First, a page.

Hundreds of secondary schools are expected to use a fast track to foundation status to take over control of their admissions, assets and staff from local councils.
Around 300 attended seminars last term run by the Foundation and Aided Schools National Association which is promoting the scheme on behalf on the Government.
George Phipson, general secretary of FASNA, expects applications from more than half, with similar numbers following in future years. But Martin Rogers, from the local authority funded Children's Services Network, is sceptical. "I think it unlikely that hundreds will take it up," he said.
"On the ground the feeling is that the benefits are not there."
Only 14 secondaries have used the fast track process since it was introduced in August. But last term's seminars, run with the Specialist Schools and Academies Trust, led to a rush of interest. Linda Doyle, the trust's head of joint initiatives, said: "There was more than we expected.
We had to make our events much bigger."
Mr Phipson said there was also considerable interest in using the controversial new trust status promoted by the education Bill to cement collaboration between schools.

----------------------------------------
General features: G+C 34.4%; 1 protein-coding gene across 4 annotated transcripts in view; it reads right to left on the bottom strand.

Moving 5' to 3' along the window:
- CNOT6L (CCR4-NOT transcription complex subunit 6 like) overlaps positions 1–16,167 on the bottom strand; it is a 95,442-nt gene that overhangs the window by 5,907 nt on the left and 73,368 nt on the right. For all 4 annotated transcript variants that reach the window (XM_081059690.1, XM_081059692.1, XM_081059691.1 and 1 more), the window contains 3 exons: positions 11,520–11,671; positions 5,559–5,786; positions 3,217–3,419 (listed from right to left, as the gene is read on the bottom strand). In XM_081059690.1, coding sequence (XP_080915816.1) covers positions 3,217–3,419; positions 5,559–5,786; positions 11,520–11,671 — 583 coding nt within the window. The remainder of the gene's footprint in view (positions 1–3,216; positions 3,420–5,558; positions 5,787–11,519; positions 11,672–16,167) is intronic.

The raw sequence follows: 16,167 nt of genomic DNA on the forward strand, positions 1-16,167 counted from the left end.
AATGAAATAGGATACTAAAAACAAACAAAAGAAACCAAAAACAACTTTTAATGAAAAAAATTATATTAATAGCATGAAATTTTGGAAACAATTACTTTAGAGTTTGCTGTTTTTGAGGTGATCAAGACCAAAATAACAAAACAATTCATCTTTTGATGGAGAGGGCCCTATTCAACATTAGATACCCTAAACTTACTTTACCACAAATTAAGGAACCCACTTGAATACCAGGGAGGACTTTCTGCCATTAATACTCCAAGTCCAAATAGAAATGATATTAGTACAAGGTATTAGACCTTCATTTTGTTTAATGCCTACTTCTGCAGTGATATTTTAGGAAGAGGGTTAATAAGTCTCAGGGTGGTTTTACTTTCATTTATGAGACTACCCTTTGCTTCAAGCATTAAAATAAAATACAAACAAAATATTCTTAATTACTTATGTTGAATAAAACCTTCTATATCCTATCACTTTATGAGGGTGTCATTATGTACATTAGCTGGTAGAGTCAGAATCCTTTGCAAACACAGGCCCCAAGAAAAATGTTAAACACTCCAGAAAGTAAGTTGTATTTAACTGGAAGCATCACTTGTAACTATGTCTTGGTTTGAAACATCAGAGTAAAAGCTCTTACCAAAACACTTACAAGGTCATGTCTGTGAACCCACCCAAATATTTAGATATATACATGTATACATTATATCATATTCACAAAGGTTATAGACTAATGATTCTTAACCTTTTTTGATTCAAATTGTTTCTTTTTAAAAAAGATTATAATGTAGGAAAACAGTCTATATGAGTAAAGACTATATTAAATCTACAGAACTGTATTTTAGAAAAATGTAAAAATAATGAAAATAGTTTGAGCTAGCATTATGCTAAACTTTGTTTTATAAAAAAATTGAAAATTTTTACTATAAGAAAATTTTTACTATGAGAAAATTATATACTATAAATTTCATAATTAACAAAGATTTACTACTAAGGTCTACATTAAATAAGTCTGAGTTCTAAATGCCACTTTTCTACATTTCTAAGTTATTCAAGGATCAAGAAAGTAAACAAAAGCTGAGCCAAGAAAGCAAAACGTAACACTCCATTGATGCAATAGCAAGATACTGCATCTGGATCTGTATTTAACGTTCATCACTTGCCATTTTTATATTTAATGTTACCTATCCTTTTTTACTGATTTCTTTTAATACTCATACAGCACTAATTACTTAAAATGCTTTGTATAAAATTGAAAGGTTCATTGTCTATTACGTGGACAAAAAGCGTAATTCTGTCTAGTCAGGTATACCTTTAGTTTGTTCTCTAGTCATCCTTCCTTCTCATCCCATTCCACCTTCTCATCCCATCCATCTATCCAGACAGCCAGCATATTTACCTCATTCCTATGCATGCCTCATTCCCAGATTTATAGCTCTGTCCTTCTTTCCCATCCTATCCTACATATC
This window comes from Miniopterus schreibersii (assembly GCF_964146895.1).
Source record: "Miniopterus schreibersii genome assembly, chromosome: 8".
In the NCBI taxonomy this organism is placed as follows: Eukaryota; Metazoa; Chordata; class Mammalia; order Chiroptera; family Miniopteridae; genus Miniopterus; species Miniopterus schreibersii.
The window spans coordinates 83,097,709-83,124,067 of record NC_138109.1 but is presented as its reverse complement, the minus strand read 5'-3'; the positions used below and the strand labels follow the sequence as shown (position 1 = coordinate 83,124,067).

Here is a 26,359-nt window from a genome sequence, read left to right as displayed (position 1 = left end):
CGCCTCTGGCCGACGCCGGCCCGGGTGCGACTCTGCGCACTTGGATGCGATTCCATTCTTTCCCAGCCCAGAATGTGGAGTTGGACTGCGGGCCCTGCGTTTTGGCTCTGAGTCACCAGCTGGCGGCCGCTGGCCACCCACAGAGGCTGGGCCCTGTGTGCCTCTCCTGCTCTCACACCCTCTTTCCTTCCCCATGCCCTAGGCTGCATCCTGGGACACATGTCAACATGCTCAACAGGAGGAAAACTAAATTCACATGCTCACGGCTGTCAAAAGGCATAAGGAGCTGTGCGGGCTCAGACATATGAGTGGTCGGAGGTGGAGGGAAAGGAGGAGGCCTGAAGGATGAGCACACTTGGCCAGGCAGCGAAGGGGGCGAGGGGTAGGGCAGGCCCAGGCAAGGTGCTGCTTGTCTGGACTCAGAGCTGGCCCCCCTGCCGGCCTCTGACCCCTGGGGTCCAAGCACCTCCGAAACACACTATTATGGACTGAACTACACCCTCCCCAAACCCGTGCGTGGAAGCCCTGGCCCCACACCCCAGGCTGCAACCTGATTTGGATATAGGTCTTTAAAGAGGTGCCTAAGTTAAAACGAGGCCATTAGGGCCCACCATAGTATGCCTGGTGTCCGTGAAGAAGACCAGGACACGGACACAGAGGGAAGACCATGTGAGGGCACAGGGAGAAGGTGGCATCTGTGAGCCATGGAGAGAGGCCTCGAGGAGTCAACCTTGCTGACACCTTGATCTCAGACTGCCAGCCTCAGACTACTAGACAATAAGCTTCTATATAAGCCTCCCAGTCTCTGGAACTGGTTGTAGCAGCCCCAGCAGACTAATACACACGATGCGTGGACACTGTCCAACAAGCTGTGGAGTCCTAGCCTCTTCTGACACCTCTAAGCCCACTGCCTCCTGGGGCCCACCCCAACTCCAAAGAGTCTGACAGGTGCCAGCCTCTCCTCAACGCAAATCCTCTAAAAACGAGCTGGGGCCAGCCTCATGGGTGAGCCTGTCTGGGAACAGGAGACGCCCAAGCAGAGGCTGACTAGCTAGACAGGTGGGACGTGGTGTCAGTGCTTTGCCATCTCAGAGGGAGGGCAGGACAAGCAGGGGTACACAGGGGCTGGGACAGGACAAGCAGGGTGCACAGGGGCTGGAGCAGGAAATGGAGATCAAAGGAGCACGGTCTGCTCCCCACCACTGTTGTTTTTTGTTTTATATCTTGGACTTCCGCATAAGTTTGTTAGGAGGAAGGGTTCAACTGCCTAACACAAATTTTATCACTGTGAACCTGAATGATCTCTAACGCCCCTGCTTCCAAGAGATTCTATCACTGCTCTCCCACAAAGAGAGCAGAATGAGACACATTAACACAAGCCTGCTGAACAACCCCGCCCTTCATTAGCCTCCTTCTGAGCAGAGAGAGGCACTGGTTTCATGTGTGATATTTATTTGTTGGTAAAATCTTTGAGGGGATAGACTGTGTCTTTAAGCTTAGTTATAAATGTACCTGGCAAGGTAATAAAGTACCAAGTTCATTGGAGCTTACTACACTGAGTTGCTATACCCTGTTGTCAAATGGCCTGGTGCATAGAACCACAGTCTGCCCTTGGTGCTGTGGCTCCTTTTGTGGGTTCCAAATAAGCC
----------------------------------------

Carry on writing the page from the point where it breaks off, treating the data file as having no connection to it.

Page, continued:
He said heads and governors were attracted to foundation status; which more than 500 mainly former grant-maintained schools already possess; because it had been de-politicised by the fast track process.
Schools used to have their applications decided by school organisation committees, which he said tended to attract posturing from people on either side of the old grant-maintained argument. He said. "It has now become a professional decision.
"If the extra responsibilities offered as a foundation school fit with a school's ambitions then they are very pleased to take them on."
The Charter school in Southwark, London, gained foundation status this term principally to control its admissions and ensure the local pupils it was originally set up to serve in 1999 had priority. Chris Bowler, the head who also plans to use the status to improve sport and sixth form facilities, said the fast-track process was an added incentive.
"It was remarkably straightforward," he said. "Having to go to the school organisation committee would have made us think twice." Ministers have consulted on extending the process to primaries but are still considering how to introduce it.